Jaipur, Jan 23 (IANS) The protests against CAA and NRC were organic and erupting almost simultaneously across the country without any political backing or support, actor-director Nandita Das told IANS.
“Led by women and students from different religions, this protest is cry for everyone to speak up and lend his/her voice. At a time when the economy is falling, unemployment rate is high and female foeticide is rampant, why divert energy to something as divisive as CAA and NRC,” Das, who’s known for directing critically acclaimed films like “Firaaq” and “Manto”, told IANS on the sidelines of the Jaipur Literature Festival here.
Though she’s excited about the fact that several new filmmakers are emerging with original stories and telling them in a novel way, this recipient of the Knight of the Order of Arts and Letters by the French Government feels that several key areas like distribution and theatrical release still need to be looked at in order to ascertain the emergence of truly independent cinema.
“The digital revolution has democratised the practice of filmmaking with equipment becoming much less expensive, thereby giving a chance to more people to participate in this art form. However, if you are looking for a theatre release, it’s still a challenge as the distribution model is very traditional. The nexus between the producer, distributor and the exhibitor remains intact,” said Das, who has served on the jury of Cannes Film Festival twice.
Noting that even when one makes a small film, it is still paramount to meet certain parameters for a commercial release — like getting it launched by a big production house or ensuring a major actor in the cast — the actor-director credited the internet for providing a wide exposure to the world of cinema.
“People are getting to watch some fantastic world cinema, thanks to the internet. And the same has surely broadened horizons,” she said.
In an age when OTP is the flavour of the season, Das, who happens to be the first Indian to be inducted into the International Hall of Fame of the International Women’s Forum in the US, still swears by collective viewing.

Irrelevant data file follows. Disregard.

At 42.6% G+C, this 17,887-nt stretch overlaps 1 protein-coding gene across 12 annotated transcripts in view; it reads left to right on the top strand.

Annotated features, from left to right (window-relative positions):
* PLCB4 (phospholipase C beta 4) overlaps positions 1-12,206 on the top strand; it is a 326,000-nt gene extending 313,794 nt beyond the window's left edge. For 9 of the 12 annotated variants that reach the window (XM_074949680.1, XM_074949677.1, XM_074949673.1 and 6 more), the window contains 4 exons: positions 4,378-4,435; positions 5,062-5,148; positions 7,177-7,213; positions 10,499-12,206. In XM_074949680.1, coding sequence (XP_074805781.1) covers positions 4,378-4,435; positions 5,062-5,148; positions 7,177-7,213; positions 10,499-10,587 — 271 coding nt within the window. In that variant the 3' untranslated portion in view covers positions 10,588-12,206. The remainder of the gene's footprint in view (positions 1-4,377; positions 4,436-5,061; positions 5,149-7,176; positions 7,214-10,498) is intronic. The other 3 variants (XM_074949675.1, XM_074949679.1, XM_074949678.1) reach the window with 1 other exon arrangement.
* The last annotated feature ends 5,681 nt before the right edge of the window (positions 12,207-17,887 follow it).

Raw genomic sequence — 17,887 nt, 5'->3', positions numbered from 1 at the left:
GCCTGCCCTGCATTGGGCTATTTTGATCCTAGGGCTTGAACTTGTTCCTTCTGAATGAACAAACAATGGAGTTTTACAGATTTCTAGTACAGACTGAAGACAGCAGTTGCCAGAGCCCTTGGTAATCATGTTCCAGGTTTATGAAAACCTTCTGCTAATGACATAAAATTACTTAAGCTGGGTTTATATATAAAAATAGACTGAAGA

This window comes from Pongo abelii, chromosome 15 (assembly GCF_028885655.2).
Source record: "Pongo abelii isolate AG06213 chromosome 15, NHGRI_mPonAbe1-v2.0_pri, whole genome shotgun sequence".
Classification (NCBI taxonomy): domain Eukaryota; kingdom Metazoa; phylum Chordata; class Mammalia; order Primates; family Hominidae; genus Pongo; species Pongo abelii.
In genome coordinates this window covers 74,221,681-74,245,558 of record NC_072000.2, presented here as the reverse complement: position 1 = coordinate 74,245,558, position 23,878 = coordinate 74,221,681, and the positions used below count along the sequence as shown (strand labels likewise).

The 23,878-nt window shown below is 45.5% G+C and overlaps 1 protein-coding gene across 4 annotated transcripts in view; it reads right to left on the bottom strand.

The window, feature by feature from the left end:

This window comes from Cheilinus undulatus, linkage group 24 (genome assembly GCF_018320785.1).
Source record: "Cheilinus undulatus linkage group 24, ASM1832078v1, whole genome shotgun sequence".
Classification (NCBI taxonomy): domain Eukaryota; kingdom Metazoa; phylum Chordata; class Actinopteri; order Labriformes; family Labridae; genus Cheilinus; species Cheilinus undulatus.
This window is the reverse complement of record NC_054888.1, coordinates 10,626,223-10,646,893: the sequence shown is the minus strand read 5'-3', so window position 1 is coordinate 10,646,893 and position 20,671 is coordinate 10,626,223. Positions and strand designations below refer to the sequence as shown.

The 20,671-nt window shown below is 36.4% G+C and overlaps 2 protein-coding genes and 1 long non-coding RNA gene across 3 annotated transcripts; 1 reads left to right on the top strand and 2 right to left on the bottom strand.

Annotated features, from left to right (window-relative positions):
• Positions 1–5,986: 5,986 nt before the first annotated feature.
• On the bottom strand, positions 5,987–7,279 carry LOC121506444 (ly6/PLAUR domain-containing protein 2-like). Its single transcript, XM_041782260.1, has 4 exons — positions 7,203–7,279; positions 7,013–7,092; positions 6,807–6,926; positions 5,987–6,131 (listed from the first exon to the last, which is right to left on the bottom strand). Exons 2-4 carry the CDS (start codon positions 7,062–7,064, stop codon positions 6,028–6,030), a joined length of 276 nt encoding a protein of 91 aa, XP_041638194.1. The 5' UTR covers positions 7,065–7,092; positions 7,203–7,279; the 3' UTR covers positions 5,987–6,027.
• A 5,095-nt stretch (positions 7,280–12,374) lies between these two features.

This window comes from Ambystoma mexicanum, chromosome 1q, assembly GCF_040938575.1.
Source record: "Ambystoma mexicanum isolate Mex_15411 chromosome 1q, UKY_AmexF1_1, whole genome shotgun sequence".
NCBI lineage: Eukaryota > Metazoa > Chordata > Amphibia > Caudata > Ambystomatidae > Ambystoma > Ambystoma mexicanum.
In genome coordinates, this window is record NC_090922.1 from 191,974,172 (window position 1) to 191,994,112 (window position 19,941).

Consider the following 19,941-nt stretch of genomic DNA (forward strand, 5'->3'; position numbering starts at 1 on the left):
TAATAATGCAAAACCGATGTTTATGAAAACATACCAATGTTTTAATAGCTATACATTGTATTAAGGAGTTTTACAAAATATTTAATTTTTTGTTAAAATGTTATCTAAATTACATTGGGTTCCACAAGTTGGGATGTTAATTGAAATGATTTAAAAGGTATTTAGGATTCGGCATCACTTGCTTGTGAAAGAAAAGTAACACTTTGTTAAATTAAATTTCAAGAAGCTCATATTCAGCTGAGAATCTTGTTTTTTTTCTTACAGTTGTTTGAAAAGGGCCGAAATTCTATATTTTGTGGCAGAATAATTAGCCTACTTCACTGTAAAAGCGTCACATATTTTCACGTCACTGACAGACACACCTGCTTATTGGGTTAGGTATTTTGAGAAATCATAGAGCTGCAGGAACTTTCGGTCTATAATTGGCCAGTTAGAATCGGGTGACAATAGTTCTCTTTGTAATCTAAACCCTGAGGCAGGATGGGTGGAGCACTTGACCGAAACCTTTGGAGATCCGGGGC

“When television started beaming, people wondered ‘is cinema going to die’? The best part about OTP is that people are getting to see some excellent films in different languages, even Indian ones — Tamil, Malayalam and others. I am constantly getting feedback from people across the world on ‘Manto’.
“As far as creative freedom goes, it is up to us how we use it to tell powerful stories. Of course, one sees rubbish too, but I believe that by sheer numbers, good will emerge from the noise. One should never feel threatened by freedom. Time is the test of art. Also, this platform is giving so much work to writers, actors, technicians and directors. Everybody is busy, which is fantastic,” she said.
A decade back, when she made “Firaaq”, Das wouldn’t like it when people addressed her as a “woman director”. But things have changed now.
“I used to get offended and would always answer that I didn’t know how it felt to be a male director. But over the years, I have warmed up to that label because we need more woman making films. The female gaze is important. For a long time, men have controlled the narrative. Of course, this doesn’t mean that men haven’t made excellent films on women — Shyam Benegal, Mrinal Sen, Govind Nihalani and Adoor Gopalakrishnan are excellent examples,” she said.
Stressing that more literature and film festivals at different parts of the country can only bring good, Das elaborated, “Jaipur has become synonymous with JLF, we have the Biennale at Kochi and so many festivals spread across the country. Look at them from the audience point of view — such a large number of people are getting to listen to and see works of people they have admired.”
Presently writing a feature film and a short film, besides a series, the actor laughed about the kind of roles being offered to her.
“They tend to box you post 30. Moreover, just because I voice my social concerns, I am offered characters holding a flag. Frankly, I would like to portray parts which are more human… with their inherent weaknesses,” Das signed off.